HC Deb 04 August 1840 vol 55 cc1255-8

Lord J. Russell moved the third reading of the Ecclesiastical Courts Bill (No. 1).

Mr. T. Duncombe

would take that opportunity to thank her Majesty's Government for bringing in the present bill, but he must at the same time say, that he was afraid that the bill would not effect the benevolent intention of its authors, namely, the release of John Thorogood. The bill left that dependent upon the consent of his prosecutors, and, judging from all that had taken place up to the proceedings at the last meeting at Chelmsford, he feared that this bill would avail nothing to effect the object which the House had in view.

Dr. Lushington

thought it necessary, in vindication of himself and the proceedings that had taken place in the court over which he presided, that the House should be apprised of the course that had been taken there. Mr. Thorogood having questioned the validity of a rate, and having been summoned in the Ecclesiastical Court, thought fit not to appear. Now, under such circumstances, what was the judge bound to do in virtue of his oath? He was bound to administer the law as it stood, without the slightest reference to any other consideration. He was bound to pronounce the individual in contempt. He had no choice; and if he had refused to do so, he would have subjected himself to proceedings in other courts, for the purpose of making him do his duty, and also the censure of the public. A doubt had arisen whether, with the consent of the parties, he could release the individual. He asked those who said he had the power, to look to the statute of the 53rd George 3rd, c. 127, in which they would see that when a party was in custody for contempt, he had no power to discharge that individual, unless he had purged his contempt. But it was said another course might have been adopted, similar to that which had been pursued in the case of Mr. Baines of Leicester, which was much more merciful. Now, with respect to the mercy of that course, he would only say, that Mr. Baines had been sued for 2l. 12s. 6d., and, after various proceedings, the Lord Chancellor had directed a new writ de contumace capiendo to issue for the 2l. 12s. 6d., and 125l. costs, those costs being only for one side. He believed there was no well-authenticated instance of a party being released from contempt without purging his contempt.

Mr. Hawes

said, the House ought to pronounce a strong and decided opinion upon the course that might be taken by the churchwardens of Chelmsford, as well as with regard to the proceedings of suitors in the ecclesiastical courts. Such a state of things as that mentioned by his right hon. Friend (Dr. Lushington), namely, 125l. costs upon a debt of 2l. 12s. 6d., was a reproach to the Legislature of any country. With regard to the bill itself, it was clear that some alteration must be made. By the bill, as it stood, if the party suing refused his consent to the discharge of the prisoner, the whole of their benevolent course of legislation would be so much waste paper. He hoped, therefore, the House would leave out the last proviso of the first clause, and then the judge of the Ecclesiastical Court, if he thought that the vengeance of the law was, sa- tisfied, might, on his own mere motion, discharge the prisoner. He begged to ask, supposing the proviso to be struck out, whether Mr. Thorogood could be discharged without payment of cost's, al otherwise the intention of the Legislature would not be effected?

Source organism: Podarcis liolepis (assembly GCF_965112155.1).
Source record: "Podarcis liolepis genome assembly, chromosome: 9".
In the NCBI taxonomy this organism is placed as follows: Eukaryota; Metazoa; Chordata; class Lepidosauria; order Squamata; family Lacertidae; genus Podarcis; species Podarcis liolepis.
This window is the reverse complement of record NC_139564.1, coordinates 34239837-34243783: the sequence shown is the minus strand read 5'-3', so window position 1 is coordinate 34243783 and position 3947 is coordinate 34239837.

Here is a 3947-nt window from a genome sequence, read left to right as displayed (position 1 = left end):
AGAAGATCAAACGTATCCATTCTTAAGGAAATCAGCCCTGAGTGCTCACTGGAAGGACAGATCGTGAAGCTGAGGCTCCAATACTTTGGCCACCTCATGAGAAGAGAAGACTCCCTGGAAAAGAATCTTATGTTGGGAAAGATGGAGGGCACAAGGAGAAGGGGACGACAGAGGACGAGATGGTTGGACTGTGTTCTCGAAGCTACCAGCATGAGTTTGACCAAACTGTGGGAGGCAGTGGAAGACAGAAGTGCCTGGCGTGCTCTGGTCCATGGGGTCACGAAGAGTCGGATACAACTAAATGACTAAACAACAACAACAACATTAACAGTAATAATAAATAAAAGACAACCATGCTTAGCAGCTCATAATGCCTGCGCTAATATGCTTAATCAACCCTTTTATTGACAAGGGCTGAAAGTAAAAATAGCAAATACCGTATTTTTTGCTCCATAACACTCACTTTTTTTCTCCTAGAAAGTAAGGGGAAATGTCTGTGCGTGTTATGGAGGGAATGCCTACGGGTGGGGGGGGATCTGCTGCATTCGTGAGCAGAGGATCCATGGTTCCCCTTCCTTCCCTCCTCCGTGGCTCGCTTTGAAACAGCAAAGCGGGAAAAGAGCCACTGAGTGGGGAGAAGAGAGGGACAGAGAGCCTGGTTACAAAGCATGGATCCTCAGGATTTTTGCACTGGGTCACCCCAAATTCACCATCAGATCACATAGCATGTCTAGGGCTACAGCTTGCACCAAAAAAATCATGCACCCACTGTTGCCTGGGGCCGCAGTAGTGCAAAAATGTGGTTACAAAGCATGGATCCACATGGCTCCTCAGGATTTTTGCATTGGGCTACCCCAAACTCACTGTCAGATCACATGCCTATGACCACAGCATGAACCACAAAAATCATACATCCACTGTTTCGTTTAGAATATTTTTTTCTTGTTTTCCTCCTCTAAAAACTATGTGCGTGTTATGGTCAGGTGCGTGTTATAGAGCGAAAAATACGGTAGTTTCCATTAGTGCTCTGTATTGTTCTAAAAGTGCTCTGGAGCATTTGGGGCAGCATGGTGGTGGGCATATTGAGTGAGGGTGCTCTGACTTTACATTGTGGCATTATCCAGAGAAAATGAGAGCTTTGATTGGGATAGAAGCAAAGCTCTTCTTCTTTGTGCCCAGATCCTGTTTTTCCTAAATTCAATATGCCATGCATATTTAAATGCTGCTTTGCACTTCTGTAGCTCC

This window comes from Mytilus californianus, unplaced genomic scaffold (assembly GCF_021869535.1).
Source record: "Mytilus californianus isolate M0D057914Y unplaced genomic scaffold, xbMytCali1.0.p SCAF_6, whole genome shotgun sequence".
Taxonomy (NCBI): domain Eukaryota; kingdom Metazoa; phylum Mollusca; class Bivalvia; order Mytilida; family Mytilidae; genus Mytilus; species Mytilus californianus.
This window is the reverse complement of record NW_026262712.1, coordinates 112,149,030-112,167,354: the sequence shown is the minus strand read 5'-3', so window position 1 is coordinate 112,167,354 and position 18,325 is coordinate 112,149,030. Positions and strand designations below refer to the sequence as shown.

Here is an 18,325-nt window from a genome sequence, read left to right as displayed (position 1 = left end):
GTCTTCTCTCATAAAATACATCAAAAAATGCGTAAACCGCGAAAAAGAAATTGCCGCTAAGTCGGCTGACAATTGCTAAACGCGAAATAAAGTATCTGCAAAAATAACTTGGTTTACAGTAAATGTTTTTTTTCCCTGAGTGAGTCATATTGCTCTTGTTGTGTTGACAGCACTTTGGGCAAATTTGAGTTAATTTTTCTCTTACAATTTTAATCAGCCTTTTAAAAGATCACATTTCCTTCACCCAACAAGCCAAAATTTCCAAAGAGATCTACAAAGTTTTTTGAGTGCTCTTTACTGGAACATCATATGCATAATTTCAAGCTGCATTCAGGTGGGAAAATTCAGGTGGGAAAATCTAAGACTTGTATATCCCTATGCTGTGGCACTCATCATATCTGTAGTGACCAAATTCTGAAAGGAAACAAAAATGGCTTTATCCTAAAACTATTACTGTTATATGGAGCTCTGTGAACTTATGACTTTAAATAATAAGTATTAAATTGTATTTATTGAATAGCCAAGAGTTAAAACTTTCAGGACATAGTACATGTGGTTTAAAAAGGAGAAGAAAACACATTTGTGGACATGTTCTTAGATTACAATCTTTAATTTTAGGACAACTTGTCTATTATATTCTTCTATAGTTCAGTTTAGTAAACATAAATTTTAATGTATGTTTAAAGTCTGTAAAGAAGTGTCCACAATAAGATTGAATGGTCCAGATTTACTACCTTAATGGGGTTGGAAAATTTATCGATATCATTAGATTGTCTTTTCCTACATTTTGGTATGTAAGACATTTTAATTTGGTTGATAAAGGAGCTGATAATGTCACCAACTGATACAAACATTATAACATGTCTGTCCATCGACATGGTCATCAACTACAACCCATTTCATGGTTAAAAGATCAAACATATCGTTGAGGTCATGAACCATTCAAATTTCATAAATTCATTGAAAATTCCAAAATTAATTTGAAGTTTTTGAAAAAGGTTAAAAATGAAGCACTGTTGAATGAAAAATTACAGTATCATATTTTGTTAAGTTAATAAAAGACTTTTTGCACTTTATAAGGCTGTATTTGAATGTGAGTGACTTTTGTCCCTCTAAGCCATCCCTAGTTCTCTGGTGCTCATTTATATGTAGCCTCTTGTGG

Dr. Lushington

said, that if the proviso j were struck out, undoubtedly the judge of the Ecclesiastical Court would have absolute power to release prisoners according to his judgment and discretion. This would be a very great concession of power; and although he thought such a power might safely be conceded, in cases where the sum in question was of small amount, yet if they gave such a power in all cases, in testamentary and other cases, no one could foresee the effect. Justice might be wholly evaded in cases of the utmost importance, if they transferred to one court a power wholly incompatible with the powers conferred upon the highest courts in the kingdom.

Mr. Briscoe

—although he could not consent to the expunction of the proviso, would be very glad to agree to any clause which should provide for the immediate release of Mr. Thorogood, upon the simple payment of the rate with costs. He hoped soon to see a change in the system of church rates altogether.

Mr. Ewart

begged to ask his right hon. and learned Friend, whether he (Dr. Lushington) could not frame a clause, which, without giving undue power to the court, would effect the object the House had in view?

Dr. Lushington

said, that he did not like to take upon himself to propose an alteration of that nature, without communicating with the Government. It might be done by adding these words to the bill, "in cases where the amount sued for, together with costs, has been paid into court." That would give power to release in the present instance, and would still preserve the law as it stood. The only difference would be, to give the court the power of release without the consent of the churchwardens.

Lord G. Somerset

suggested, that it would be expedient to postpone the question till to-morrow. He thought that in the case of Mr. Thorogood, the amount of punishment had gone as far as the fault deserved, and he therefore hoped some means might be adopted by which he could be turned out of prison.

Mr. F. Maule

—he would take the third reading of the bill then, and the further proceedings might be adjourned till to-morrow.

Bill read a third time.